Humans of the Wasatch Mountains

Nowadays, getting away from Salt Lake City doesn’t necessarily mean getting away from other humans. Trails, rivers and ski runs are full of people using up their free time to recreate. Although I am surrounded by other people in the outdoor community, I don’t often talk with others about why they spend so much time outside. I usually focus on planning and participating in the activity at hand without truly knowing why my companions and other people get out there. I assume most people are having fun like I am, but it has to go deeper than that. What exists below the surface level sentiments of “achievement,” “beauty” and “fun?” If pressed to be more specific, what would someone say? Why do people start going outside in the first place? What meaning does outdoor recreation bring to one’s life? In an attempt to find some answers, I interviewed six outdoor enthusiasts, three of whom are Wasatch staff members. I noticed themes between all the responses I received such as community, escape, challenge and perspective. Despite such overlaps, I noticed how unique each person’s experiences are. We have all been shaped differently by the natural landscapes we’ve spent time in and the outdoor communities we have been a part of. My hope is that in relating the thoughts and stories of these six people, you can begin to think about your own relationship with the outdoors. Under the name of each person, I have included a collection of quotes. These quotes stood out to me as particularly valuable, memorable or just fun. Enjoy!


Alexa Swanstrom

Will Ambler

“I don’t know if you’ve ever had these camping trips where they’re low key miserable, but also just the most fun thing in the world?”

Waking up at a campsite near the Sawtooth Range:

“It was probably 40 degrees when we woke up, and my friend and I were huddled up in all of our warmest clothes. A storm had rolled through in the middle of the night, and when we woke up, there were these clouds rolling over the Sawtooths. I think we sat there for four hours and just watched them. I love being in a secluded area where it’s almost as if the world around you just completely stops, and you’re sitting there, and you have nowhere to be [and] nothing to do, and you get to sit there and enjoy your surroundings and the people that you’re with. That moment for me was amazing… doing absolutely nothing except having a conversation and watching the world literally move around us.”

On outdoor photography:

“One of my favorite things is when the mountains poke up through the clouds… so you can kind of see the bottom and the top, but you can’t see the middle.”

Inspiring others:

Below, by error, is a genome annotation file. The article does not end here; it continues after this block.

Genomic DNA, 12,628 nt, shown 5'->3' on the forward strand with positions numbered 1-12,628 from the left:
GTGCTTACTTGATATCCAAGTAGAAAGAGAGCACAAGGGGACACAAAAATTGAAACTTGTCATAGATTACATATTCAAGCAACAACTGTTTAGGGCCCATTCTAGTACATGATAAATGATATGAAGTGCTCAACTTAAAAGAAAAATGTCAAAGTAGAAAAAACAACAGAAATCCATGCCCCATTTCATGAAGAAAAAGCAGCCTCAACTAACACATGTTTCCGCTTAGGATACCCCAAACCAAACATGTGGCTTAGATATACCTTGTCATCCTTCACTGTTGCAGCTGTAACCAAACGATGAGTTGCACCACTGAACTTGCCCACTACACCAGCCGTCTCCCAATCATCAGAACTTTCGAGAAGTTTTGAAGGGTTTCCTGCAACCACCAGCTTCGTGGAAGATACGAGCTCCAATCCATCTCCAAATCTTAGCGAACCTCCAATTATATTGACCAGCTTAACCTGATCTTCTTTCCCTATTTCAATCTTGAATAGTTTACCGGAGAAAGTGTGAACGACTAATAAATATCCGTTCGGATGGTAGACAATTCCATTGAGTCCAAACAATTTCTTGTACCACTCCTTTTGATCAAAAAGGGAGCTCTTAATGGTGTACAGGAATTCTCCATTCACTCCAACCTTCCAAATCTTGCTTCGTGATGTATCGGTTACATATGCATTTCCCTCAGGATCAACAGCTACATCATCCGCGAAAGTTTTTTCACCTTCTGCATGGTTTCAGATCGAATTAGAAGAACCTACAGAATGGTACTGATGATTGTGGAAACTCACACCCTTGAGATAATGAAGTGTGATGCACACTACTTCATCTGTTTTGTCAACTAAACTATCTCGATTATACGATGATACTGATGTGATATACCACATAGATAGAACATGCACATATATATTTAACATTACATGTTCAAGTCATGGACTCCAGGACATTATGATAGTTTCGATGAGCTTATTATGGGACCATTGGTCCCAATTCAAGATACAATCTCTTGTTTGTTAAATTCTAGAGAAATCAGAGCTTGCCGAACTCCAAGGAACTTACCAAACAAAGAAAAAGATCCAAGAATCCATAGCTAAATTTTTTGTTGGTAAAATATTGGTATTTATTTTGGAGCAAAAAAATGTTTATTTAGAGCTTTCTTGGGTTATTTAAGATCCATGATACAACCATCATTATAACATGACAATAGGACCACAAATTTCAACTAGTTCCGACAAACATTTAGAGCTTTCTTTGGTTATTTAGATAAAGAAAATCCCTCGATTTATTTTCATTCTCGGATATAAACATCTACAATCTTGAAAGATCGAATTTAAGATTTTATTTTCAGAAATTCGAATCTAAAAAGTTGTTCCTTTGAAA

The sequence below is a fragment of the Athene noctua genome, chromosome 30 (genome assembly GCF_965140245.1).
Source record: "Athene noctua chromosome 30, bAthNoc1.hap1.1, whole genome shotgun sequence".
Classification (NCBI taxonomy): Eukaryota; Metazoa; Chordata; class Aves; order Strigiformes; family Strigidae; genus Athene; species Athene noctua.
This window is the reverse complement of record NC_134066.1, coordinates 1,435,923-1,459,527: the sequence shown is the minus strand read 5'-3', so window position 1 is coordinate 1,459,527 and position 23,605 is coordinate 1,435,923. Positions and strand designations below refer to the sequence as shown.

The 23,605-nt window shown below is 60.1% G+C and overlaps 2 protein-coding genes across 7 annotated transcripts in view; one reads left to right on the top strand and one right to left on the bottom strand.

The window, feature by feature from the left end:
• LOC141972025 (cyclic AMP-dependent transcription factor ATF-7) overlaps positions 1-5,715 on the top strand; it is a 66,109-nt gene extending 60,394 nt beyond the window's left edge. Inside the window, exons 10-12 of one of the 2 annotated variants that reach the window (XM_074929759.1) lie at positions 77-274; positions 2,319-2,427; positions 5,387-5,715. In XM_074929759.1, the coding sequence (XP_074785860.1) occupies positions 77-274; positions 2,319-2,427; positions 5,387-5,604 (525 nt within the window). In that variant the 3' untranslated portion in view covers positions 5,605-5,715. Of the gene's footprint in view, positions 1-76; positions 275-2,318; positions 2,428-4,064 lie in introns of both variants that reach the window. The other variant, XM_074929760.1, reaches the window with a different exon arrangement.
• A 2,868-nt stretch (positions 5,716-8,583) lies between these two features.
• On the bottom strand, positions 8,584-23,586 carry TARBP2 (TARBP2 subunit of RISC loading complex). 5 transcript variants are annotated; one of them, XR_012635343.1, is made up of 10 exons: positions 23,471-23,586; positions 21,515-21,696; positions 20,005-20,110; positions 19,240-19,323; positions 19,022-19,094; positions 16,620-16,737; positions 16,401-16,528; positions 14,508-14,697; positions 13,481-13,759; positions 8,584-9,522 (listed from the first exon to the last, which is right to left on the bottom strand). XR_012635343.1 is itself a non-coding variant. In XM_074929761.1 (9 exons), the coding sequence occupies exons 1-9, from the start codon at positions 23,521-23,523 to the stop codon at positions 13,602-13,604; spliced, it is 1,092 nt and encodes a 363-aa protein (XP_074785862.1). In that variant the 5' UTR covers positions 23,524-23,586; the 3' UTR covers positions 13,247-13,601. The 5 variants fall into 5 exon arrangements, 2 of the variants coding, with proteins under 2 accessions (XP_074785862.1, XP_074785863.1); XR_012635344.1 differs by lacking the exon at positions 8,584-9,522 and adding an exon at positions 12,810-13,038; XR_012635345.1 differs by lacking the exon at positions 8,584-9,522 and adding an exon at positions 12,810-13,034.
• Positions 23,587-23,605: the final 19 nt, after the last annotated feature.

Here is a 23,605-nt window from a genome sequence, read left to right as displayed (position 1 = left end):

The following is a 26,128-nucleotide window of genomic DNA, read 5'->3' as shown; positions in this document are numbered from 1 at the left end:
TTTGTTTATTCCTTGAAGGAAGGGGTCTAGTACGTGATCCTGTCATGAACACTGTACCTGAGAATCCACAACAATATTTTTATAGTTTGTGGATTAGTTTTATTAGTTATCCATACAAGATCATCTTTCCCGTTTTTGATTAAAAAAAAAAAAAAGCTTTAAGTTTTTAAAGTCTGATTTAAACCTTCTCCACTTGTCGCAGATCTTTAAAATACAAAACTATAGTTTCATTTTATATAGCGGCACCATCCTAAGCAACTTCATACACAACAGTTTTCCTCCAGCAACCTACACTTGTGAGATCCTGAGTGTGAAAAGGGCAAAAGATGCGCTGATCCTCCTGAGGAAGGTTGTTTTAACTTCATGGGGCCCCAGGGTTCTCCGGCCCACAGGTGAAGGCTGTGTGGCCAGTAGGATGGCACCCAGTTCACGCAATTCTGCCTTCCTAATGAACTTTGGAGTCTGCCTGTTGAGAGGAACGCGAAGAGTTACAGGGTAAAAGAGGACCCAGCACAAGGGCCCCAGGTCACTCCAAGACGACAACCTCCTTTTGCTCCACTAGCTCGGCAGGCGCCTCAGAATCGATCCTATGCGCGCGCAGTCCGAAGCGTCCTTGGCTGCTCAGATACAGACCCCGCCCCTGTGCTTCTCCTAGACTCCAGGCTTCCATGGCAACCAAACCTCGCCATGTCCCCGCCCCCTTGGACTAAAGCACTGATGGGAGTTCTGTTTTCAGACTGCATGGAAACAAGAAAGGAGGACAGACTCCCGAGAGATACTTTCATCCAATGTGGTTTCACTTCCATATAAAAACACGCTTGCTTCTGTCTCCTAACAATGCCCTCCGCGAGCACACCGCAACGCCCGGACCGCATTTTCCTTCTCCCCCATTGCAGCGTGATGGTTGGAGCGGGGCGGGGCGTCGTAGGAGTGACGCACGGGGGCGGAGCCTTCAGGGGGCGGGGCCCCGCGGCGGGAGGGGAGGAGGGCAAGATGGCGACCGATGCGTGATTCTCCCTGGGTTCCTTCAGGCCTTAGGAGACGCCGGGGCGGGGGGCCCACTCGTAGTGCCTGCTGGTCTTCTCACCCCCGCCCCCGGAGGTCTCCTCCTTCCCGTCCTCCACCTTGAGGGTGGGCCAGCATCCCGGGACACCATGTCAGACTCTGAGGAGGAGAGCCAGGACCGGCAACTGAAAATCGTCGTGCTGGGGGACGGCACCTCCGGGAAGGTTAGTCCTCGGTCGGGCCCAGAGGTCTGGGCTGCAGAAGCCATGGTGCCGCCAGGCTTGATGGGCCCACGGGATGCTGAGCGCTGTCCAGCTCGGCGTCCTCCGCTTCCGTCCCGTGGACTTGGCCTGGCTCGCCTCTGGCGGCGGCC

“My favorite thing is helping other people to get outside and instill a love for the outdoors.”


Jakob Thygerson

Colby Child

“We look forward to those big trips that are awesome and super memorable, but the things in the outdoors that I think are more defining and more influential in my life are the everyday things… If I had to choose one trail or place that’s had a huge impact on me, it’s probably the Bonneville Shoreline Trail because if I think of how many hours I’ve spent on it, it’s easily thousands of hours.”

How trail running helped Thygerson improve his mental and physical health post-LDS mission in Germany:

“Three days after I got back from my mission… I was just like, ‘You know what? I’m going to go for a run.’ … That first run was terrible. I made it probably 200 yards before I was totally winded, but for some reason, I did it again the next week and kept going out. And over that year, physically, I became totally different. I had lost 30 pounds, I was doing well in school, I was back into a good routine [and] had a job and better mental health.”

On reconnecting with his body, Earth and other people:

“Getting outside can be a way to disconnect from stuff, but I think it’s — more importantly — a way to reconnect to things that we lose sometimes.”


Julia Thomas

Abby Emerson

“Everyone’s first climbing trip has a special place in their heart; it showed me what nature is and how beautiful life is.”

Building confidence:

“Leading outside is kind of a big deal; it’s more terrifying than leading inside. I had led inside a ton [but] when you get out there and you have to look up, you’re like, ‘alright, the only time I’ve ever climbed something this high I’ve been on a rope that’s attached to the top, and if I fall [now], I fall a ways down.’ But the first time I did it, I kept my head, and I didn’t fall, and I felt confident the whole time. It gave me a lot more confidence than I thought I [could have] because I don’t think of myself as a very confident person. But doing something that scares you out of your mind helps you to realize that you can do hard things.”

A judgment-free zone: